On a certiorari appeal, this court may reverse, remand, or modify a decision of a ULJ "if the substantial rights of the petitioner may have been prejudiced because the findings, inferences, conclusions, or decision are . . . unsupported by substantial evidence in view of the entire record." Minn. Stat. § 268.105, subd. 7(d)(5) (2012). "Substantial evidence is '(1) such relevant evidence as a reasonable mind might accept as adequate to support a conclusion; (2) more than a scintilla of evidence; (3) more than some evidence; (4) more than any evidence; or (5) the evidence considered in its entirety.'" Dourney v. CMAK Corp., 796 N.W.2d 537, 539 (Minn.App. 2011) (quoting Minn. Ctr. for Envtl. Advocacy v. Minn. Pollution Control Agency, 644 N.W.2d 457, 466 (Minn. 2002)). "This court views the ULJ's factual findings in the light most favorable to the decision. This court also gives deference to the credibility determinations made by the ULJ." Peterson v. Nw. Airlines, Inc., 753 N.W.2d 771, 774 (Minn.App. 2008) (citations omitted), review denied (Minn. Oct. 1 2008). "A reviewing court accords deference to a ULJ's decision not to hold an additional hearing and will reverse that decision only for an abuse of discretion." Skarhus v. Davanni's Inc., 721 N.W.2d 340, 345 (Minn.App. 2006). Questions of law are reviewed de novo. Stagg v. Vintage Place Inc., 796 N.W.2d 312, 315 (Minn. 2011).

Minnesota law requires that, in order to be eligible for unemployment benefits, an applicant must be available for suitable employment. Minn. Stat. § 268.085, subd. 1(4) (2012). "An applicant who is receiving, has received, or has filed for primary Social Security disability benefits for any week during the benefit year must be determined unavailable for suitable employment for that week." Minn. Stat. § 268.085, subd. 4(c) (2012). However, an applicant may still be eligible for benefits if "the applicant provides a statement from an appropriate health care professional who is aware of the applicant's Social Security disability claim and the basis for that claim, certifying that the applicant is available for suitable employment." Id., subd. 4(c)(2) (emphasis added).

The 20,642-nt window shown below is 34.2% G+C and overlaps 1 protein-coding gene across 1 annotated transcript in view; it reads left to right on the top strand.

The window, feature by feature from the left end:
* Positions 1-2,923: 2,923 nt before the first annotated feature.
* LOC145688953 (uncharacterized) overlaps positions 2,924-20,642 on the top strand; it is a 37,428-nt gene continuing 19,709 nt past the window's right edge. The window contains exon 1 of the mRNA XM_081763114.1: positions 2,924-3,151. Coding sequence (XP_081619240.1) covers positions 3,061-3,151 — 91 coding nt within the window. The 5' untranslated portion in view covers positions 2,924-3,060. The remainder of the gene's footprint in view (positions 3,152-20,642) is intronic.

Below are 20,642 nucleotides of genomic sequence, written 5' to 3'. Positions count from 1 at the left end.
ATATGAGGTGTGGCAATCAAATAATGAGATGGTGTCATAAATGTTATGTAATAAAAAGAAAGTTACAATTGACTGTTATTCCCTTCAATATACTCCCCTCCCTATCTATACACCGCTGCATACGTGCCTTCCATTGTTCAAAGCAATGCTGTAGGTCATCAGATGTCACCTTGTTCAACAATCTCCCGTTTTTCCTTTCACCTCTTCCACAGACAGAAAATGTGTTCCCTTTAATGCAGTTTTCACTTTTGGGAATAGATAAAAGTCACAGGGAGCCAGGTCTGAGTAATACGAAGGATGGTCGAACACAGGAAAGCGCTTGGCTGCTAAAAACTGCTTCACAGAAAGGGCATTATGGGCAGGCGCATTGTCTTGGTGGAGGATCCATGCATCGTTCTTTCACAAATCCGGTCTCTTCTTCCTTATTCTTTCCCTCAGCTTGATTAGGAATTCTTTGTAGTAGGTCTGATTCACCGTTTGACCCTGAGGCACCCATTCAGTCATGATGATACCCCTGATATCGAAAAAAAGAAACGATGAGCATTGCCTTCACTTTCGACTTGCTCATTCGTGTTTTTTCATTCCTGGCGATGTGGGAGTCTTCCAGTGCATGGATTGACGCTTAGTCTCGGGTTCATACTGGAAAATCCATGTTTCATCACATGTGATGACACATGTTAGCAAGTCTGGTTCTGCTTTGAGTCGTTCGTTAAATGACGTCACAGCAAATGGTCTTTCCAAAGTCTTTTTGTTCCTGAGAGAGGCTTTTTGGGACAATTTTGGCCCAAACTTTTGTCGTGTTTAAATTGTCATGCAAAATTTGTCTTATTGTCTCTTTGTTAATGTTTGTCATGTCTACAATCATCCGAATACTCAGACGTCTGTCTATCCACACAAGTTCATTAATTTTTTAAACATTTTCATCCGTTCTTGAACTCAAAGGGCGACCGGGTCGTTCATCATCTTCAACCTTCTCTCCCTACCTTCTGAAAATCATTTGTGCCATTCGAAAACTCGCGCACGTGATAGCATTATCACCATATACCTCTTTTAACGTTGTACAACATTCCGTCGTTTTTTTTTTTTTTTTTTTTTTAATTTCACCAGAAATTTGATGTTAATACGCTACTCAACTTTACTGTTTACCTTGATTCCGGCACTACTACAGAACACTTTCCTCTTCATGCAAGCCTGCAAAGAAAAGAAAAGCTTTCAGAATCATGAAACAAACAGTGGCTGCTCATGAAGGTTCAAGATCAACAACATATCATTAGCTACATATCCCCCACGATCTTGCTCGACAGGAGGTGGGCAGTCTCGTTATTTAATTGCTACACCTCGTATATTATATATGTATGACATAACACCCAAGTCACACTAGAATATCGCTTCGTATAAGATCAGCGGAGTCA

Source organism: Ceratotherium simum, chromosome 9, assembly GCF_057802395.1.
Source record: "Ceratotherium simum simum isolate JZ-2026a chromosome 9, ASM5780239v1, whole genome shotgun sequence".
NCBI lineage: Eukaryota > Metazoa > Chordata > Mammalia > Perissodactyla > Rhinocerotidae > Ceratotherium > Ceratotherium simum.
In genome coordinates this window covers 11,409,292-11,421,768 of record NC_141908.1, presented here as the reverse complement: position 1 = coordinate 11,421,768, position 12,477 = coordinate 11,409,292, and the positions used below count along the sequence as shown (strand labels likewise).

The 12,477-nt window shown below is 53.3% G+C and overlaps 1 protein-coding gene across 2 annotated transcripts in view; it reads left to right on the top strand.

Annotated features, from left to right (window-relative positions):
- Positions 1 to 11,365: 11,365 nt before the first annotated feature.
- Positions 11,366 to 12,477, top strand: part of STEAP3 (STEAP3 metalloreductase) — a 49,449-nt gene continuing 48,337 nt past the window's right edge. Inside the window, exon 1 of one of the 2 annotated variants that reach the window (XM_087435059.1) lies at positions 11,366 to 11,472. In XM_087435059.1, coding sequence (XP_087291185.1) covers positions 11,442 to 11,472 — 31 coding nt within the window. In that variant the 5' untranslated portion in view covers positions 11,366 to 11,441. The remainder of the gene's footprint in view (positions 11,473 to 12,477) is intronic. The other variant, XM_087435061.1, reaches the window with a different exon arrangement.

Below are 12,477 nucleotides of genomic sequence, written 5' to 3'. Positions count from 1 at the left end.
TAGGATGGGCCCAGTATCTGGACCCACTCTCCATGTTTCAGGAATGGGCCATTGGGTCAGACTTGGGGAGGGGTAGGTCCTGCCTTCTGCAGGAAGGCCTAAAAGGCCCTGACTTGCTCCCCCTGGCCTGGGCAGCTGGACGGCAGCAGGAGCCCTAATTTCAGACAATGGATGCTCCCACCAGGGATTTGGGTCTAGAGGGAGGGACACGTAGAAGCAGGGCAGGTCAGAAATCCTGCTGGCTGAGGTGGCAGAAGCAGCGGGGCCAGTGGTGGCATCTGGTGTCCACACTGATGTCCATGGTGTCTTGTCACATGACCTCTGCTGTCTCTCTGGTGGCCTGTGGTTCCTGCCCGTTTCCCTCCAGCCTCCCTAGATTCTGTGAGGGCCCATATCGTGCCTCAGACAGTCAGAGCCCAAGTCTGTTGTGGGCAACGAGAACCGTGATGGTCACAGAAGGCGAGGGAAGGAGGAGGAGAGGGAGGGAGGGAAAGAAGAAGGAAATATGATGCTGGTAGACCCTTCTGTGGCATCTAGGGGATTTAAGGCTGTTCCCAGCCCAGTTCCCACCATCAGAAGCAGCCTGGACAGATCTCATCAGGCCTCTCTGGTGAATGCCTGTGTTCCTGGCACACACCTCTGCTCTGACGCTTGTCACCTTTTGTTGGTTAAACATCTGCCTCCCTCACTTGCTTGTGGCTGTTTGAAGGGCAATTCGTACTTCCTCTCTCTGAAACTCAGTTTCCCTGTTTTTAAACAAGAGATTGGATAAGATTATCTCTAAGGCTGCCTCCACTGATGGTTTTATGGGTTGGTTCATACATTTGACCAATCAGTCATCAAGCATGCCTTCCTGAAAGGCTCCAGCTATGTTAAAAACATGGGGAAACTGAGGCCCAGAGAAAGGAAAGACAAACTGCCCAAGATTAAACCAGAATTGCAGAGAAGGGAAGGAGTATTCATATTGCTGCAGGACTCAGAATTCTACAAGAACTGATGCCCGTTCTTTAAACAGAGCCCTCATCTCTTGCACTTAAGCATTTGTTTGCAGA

Relator argues that she was entitled to a new hearing or to have the record reopened for the ULJ to receive additional evidence from relator's physician in order to satisfy this exception. Respondent DEED agrees. DEED asserts that relator became ineligible for unemployment benefits when she filed for SSDI benefits in July. DEED further asserts that she remained ineligible for benefits at least until October 11, 2012 when she testified that her doctor was not aware of her SSDI claim, but relator may have since become eligible depending on whether or when her physician became aware of the basis of her SSDI claim, a fact issue for the ULJ to determine. We agree.

Relator testified on October 11, 2012 that she applied for SSDI benefits during the first week of July 2012, and that she did not know whether her primary care doctor, who provided a medical statement asserting her availability for employment, was aware of her SSDI request. Accordingly, we affirm the determination of ineligibility for the period between July 1, 2012 when relator applied for SSDI benefits and October 11, 2012 when relator admitted that her physician was unaware of the basis of her benefits request. See Minn. Stat. § 268.085, subd. 4(c)(2). However, the letter relator submitted along with her request for reconsideration indicates that her physician was "aware" of the SSDI request, but does not indicate when he became aware or whether he understood the basis of her claim. Therefore, the ULJ's finding that relator's ineligibility was ongoing after the October 2012 hearing is not supported by substantial evidence. Accordingly, we reverse the determination of ineligibility after October 11, 2012 and remand to the ULJ to determine when relator's physician became aware of the SSDI claim and the basis for the claim.

DEED also argues that the ULJ erred by determining that relator was ineligible for benefits during the period between March 4, 2012 and July 1, 2012. Although relator was initially deemed ineligible for benefits because she was not actively seeking suitable employment and because of her SSDI claim, the ULJ found that relator was making reasonable, diligent efforts at finding suitable employment and was not ineligible on that basis. Because relator did not make her SSDI claim until July 1, 2012 at the earliest, we conclude that relator was eligible for unemployment benefits prior to that date. Therefore, we reverse and modify that part of the ULJ's determination and hold that relator was eligible for unemployment benefits between March 4, 2012 and July 1, 2012.

Affirmed in part, reversed in part, and remanded.